FROM THE BOUNDARY
One of the leitmotifs of these columns has been our duty to ourselves, the discovery of who we really are. There are some principles which impact on this journey which is probably the most noble we shall ever undertake. One is that we’re not here to copy anyone else or be conditioned by them. Another is that we all have a ‘dark’ side – we are human, after all – and so are likely to do very silly things which the Church calls ‘sin’. Yet another is that the journey really can’t begin until we’ve learned to stand outside ourselves and look in and see what we’re really up to without being judgmental. And then, we have to accept that as we grow in all this we shall be subject to changes as we shed and gather in our understandings of ourselves. Those changes may only be surface things, or the product of the ageing process as some parts of ourselves become more or less important.
Circumstances may tease from us understandings which we’d never explicated in the way we do now though they’re entirely consistent with whom we’ve always been. So the fella who, at 14, carried with his brother an injured sheep from a rocky gorge to safety, who clawed raw clay from the ground to make figurines, who would have forgone ordination to save the life of a lizard, who thinks of all trees as ‘good’, breathing as God made them whether or not they bear fruit, and who then became a Franciscan Companion, now understands, thanks to the littleness of some so-called ‘men of God’, that his altar is the high altar of the world itself, that a priest needs no sanctuary in a building when he has the sanctuary of earth, sea and sky, and that God is the Life within all life.
The search for self is not ego-elevation. It’s the search, ultimately, for truth and justice to oneself, to understand who it is that God has so marvellously made. It’s about searching for what will truly satisfy the desires of our hearts, for those ends are a mirror reflection of our deepest selves, the source.
What about you? How, if at all, have you changed over the years? What have you learned about yourself? Did you ever have a rude awakening? Are you right brain or left brain or a subtle balance? Are you not enough serpent, not enough dove? You know, we’re like a river, you and me. We had our origin in the high mountains. We have our end in the open sea. But, as they say, no one can jump into the same river twice. None of us are stagnant pools. We flow and flow as creation intended.
Last week I reflected on death – yours and mine. That too was prompted by experience. Five years ago, I had a taste of dying, a dry run, a dress rehearsal, following a heart attack entailing a five-day holiday in the Intensive Care Unit at QEH. It came on suddenly and, as I was carted off in the ambulance, I remember saying to myself ‘Here we go, sunshine. Over the top.’ The ICU became the world, all of us patients drawing strength from one another in our half-aliveness and half-deadness, in our aloneness, with all our hopes and dreams put on hold, and relying, even in the humble bed pan, upon others; but also, in playing out the mystery of our lives and deaths, touched by the ever-loving Christ in human hands, the hands of the priests and priestesses who administered the host to us in insignificant aspirins in a pot, and the chalice in an injection of morphine to ease our pain. It was a betwixt and between world where the wretchedness of the human condition ever presented itself, but where we soldiered on, as humans do, and angels in uniform captured eternity for us in their smiles even when we slept. Those smiles meant so much. I wonder if the nurses realise that even when they themselves feel down, as we all do in the world on times, they are the guardians of all we hold sacred.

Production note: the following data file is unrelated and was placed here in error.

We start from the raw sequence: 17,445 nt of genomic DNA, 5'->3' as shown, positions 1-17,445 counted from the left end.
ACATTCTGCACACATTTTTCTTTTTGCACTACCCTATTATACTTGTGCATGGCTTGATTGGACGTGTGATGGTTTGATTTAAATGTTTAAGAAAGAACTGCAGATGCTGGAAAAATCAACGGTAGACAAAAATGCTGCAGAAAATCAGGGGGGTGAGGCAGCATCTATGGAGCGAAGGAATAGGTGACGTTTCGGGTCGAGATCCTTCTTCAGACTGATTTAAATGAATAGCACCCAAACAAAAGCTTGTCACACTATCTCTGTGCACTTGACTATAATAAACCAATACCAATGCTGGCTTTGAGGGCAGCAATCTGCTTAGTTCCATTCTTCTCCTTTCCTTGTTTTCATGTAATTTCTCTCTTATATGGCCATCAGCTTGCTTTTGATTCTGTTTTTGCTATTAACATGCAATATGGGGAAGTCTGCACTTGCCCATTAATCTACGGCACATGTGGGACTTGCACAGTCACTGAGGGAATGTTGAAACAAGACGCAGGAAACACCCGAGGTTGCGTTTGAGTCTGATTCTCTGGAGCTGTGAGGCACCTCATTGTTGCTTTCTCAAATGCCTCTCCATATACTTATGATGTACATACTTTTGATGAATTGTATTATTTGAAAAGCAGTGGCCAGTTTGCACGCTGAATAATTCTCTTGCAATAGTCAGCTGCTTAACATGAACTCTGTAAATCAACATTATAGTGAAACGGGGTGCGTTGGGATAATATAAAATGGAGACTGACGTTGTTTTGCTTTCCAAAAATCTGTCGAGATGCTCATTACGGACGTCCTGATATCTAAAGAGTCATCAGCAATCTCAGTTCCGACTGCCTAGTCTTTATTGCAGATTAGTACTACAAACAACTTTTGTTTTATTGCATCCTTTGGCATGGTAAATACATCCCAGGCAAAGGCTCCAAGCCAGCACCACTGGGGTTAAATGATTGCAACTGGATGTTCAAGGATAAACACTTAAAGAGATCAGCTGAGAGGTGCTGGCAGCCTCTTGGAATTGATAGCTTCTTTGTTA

They see death so often and doubtless come to the ward enteric coated. Yet they come in true love and true charity, asking nothing, expecting nothing, but simply giving in the routine of their lives while other forces determine whether we go or stay. And all of this not out of the world but in the whole world represented by its fragment in a hospital ward – and all our lives, doctors, nurses, patients, criss-crossing and over-lapping as people do in what we know as the world. Lying there, how could I not give them my blessing and gratitude for their hospitality, which is the essence of prayer – me, coming or going, a casual visitor who rested in the oasis of all your lives in that Ward. Shari, Ariale, Monica, Edgar, Krystal, Kathryn, Brenda, nurses Alleyne, Coltrust and Gibson, and Sister Skeete I remember you. Until.
Go safely, then – until the next time.
A night prayer from the boundary: Brother Jesus, you wept at the death of a friend and overturned tables in anger at wrong ... assure me again that in becoming more like you I come closer to my true self, made in the image of outpouring love, born of the free eternal Spirit (‘Celtic Benediction’).